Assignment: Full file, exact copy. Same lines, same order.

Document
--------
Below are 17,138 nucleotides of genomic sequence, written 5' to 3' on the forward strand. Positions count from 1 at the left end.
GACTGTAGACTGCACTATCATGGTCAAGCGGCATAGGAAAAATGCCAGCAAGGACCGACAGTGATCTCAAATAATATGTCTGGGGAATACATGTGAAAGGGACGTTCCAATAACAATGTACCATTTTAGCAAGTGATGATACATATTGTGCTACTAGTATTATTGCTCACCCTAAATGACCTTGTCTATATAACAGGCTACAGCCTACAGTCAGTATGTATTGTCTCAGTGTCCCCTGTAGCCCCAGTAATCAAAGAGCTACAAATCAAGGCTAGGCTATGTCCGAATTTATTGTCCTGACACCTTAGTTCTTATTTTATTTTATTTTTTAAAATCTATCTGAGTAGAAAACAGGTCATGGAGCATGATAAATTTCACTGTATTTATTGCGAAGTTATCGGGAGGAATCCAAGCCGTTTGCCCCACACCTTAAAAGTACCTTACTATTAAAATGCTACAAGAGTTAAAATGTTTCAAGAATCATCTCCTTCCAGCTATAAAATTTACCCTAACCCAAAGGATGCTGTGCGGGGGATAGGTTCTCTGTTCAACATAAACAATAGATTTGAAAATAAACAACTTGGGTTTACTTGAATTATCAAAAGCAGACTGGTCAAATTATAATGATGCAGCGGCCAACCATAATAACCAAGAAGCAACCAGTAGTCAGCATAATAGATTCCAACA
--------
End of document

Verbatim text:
Below are 17,138 nucleotides of genomic sequence, written 5' to 3' on the forward strand. Positions count from 1 at the left end.
GACTGTAGACTGCACTATCATGGTCAAGCGGCATAGGAAAAATGCCAGCAAGGACCGACAGTGATCTCAAATAATATGTCTGGGGAATACATGTGAAAGGGACGTTCCAATAACAATGTACCATTTTAGCAAGTGATGATACATATTGTGCTACTAGTATTATTGCTCACCCTAAATGACCTTGTCTATATAACAGGCTACAGCCTACAGTCAGTATGTATTGTCTCAGTGTCCCCTGTAGCCCCAGTAATCAAAGAGCTACAAATCAAGGCTAGGCTATGTCCGAATTTATTGTCCTGACACCTTAGTTCTTATTTTATTTTATTTTTTAAAATCTATCTGAGTAGAAAACAGGTCATGGAGCATGATAAATTTCACTGTATTTATTGCGAAGTTATCGGGAGGAATCCAAGCCGTTTGCCCCACACCTTAAAAGTACCTTACTATTAAAATGCTACAAGAGTTAAAATGTTTCAAGAATCATCTCCTTCCAGCTATAAAATTTACCCTAACCCAAAGGATGCTGTGCGGGGGATAGGTTCTCTGTTCAACATAAACAATAGATTTGAAAATAAACAACTTGGGTTTACTTGAATTATCAAAAGCAGACTGGTCAAATTATAATGATGCAGCGGCCAACCATAATAACCAAGAAGCAACCAGTAGTCAGCATAATAGATTCCAACA